We all need to eat. Food is a primary component of human life. A part of cultivating a healthy lifestyle is paying attention to what one eats, nourishing the body with wholesome real food. But when awareness of the food we eat turns into an obsession, our health can suffer and our quality of life can seriously decline. Eating disorders can be very dangerous, and even deadly, if not recognized and treated in time.

What Are Eating Disorders?

An eating disorder is when a person has an unhealthy obsession with food, weight, and body image. The person is so preoccupied with food, either trying to avoid it completely or being unable to stop eating, that his or her work, relationships, and health suffer.

Causes of Eating Disorders

Eating disorders are caused by a variety of factors. Biology seems to play a role in many cases. People who have a family member with some sort of eating disorder are significantly more likely to develop one. Emotional and psychological health challenges are a huge contributing factor to eating disorders, and people with depression, anxiety, or who grew up in an emotionally volatile home are at greater risk for disordered eating.

One of the leading causes of disordered eating is social pressure. The largest populations of disordered eaters are adolescent girls and women in their early 20s. Through advertising and the beauty industry, society places huge pressure on girls and women to maintain a particular body type. This cuts at self-esteem and makes it all too tempting to starve or purge to attempt to reach this false ideal.

Eating Disorder Symptoms

Eating disorder symptoms vary with the type of disorder. Limiting eating disorders are categorized by strict control of food intake and a preoccupation with counting calories. This usually leads to extreme weight loss, excessive exercise, reduced or stopped menstruation, stomach pain, and severe malnutrition.

The other main category of eating disorders is bingeing disorders. Bingeing disorders are categorized by episodes of over-eating, which may or may not be followed by self-induced purging (vomiting). Bingers are preoccupied with food, and unable to stop themselves from eating large amounts of food.

In all cases, people with eating disorders tend to feel shame and guilt about their bodies and their relationships to food. They rarely eat in front of other people, especially as the disease progresses, and they feel like food is an overwhelming force in their lives.

Types of Eating Disorders

There are three main types of disorders, with some sub categories. Anorexia nervosa, usually just called anorexia, is the most common and deadliest. Anorexics strive to eat as little as possible. They usually feel like they are fat even as they become increasingly underweight. Anorexia can lead to severe malnutrition, osteoporosis, anemia, brain damage, organ failure, and death.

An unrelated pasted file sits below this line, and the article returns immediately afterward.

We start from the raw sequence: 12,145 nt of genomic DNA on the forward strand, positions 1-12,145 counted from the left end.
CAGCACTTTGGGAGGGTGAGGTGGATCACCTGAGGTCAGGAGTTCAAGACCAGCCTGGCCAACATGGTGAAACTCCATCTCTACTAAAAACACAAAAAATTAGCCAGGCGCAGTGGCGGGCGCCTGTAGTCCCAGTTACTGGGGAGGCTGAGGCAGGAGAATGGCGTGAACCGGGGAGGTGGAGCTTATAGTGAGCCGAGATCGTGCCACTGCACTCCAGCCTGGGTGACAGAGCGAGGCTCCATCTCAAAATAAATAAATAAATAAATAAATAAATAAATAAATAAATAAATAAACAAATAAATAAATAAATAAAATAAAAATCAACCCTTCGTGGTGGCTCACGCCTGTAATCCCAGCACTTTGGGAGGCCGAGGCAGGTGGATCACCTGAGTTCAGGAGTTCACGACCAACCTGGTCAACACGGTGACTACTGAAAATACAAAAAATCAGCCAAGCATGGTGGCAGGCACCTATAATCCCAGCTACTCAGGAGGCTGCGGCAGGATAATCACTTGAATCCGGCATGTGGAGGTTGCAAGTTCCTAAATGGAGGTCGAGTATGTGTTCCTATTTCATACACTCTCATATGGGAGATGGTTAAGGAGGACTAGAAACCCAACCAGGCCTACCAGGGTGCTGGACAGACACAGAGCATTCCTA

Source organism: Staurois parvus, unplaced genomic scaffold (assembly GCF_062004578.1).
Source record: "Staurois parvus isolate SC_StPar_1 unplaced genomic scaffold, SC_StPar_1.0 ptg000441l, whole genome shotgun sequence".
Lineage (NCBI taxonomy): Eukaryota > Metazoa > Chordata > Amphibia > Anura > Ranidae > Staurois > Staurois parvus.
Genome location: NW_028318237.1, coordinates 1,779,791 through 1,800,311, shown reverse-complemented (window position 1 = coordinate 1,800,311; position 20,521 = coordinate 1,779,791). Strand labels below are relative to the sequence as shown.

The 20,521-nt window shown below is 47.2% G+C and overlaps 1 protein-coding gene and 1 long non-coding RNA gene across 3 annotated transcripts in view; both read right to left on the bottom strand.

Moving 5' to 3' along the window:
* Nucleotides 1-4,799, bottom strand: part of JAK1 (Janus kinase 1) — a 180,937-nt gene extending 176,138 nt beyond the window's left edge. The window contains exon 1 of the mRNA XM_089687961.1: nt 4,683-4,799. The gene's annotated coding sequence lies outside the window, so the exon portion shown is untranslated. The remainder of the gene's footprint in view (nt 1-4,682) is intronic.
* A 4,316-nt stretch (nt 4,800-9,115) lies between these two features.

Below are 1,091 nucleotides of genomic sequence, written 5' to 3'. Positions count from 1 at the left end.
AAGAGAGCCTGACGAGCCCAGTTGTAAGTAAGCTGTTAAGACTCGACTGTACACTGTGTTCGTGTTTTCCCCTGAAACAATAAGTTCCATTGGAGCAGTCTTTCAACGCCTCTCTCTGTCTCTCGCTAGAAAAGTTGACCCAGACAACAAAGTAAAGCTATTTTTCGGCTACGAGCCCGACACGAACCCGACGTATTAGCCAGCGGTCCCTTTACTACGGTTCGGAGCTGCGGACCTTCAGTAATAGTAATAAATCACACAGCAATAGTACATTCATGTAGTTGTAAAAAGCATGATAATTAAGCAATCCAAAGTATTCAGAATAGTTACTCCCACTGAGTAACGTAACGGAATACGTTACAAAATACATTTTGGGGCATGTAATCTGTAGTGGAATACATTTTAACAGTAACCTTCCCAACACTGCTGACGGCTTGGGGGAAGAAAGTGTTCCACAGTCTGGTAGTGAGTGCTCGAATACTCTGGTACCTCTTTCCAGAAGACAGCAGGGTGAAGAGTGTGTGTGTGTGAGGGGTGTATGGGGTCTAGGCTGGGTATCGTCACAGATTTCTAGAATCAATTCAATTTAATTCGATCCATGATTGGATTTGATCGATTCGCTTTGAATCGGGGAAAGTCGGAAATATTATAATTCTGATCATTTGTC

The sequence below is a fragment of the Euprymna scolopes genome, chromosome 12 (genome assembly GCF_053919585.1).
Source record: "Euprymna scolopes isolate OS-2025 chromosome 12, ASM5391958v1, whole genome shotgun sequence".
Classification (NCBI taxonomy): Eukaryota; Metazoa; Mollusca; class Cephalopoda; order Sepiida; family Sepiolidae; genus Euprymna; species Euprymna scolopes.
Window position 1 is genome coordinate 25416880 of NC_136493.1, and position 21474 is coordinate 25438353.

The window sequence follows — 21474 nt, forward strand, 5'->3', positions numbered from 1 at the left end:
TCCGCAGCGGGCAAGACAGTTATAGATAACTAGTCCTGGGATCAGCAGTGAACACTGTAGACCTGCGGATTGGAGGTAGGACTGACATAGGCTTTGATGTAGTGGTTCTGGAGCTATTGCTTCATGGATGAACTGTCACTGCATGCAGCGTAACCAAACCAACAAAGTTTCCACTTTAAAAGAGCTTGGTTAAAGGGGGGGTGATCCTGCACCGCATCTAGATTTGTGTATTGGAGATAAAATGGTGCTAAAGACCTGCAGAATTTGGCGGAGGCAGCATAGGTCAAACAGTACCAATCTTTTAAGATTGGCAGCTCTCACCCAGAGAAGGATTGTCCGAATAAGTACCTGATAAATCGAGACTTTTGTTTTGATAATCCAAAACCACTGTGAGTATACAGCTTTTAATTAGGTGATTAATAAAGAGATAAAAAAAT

Bulimia nervosa is categorized by eating large amounts of food and then purging (vomiting). Over time bulimia can lead to a chronically inflamed throat, worn and decayed teeth, acid reflux disorder and other gastrointestinal challenges, and severe dehydration. Bulimics usually also have a strongly negative self-image and a love/hate relationship with food. Both disorders give a sense of being in control as the person actually loses control to the cycle of either starving or over-eating and purging.

Binge-eating is also an overeating disorder, but binge eaters do not purge. Because they retain the excess calories, binge eaters tend to be overweight or obese. Over time binge eating can damage the heart and raise blood pressure, as well as contribute to all the disease caused or worsened by obesity.

Eating Disorder Treatments

Treating eating disorders is a very personal thing. Depending on the disorder, patients are usually prescribed a combination of psychotherapy, nutrition counseling, group therapy, and in some cases medication. Anorexics seem to benefit from counseling that addresses emotional health and body image, and bulimics seem to get the most benefit from cognitive behavioral therapy (CBT).

Preventing Eating Disorders

Preventing eating disorders will ultimately require a fundamental shift in how the world thinks and talks about food, bodies, beauty, and health. As long as human bodies, especially female bodies (the vast majority of eating disorder sufferers are young females) are treated as perfectable commodities, the likelihood of impressionable, insecure young people developing eating disorders is high.

But like other diseases, the best defense is self-love. Engaging in practices to increase ones self-worth. Caring for the body through healthy food and appropriate amounts of exercise, and finding ways to build self-esteem that have nothing to do with food. Learning to love your body.

If you are parent or teacher, you can help protect your children from eating disorders by encouraging their gifts and praising them for aspects of their personality and intelligence not for looks or athletic performance. Create an environment where children and teens feel accepted just as they are.

Eating disorders are medical conditions that affect many people all over the developed world. An unhealthy preoccupation with food that takes over everything, eating disorders can destroy health and ones ability to enjoy life. But they can be treated, and most people who experience an eating disorder can recover completely if they receive treatment in time. If you feel like you or a loved one are suffering from an eating disorder, speak to a knowledgeable health care provider.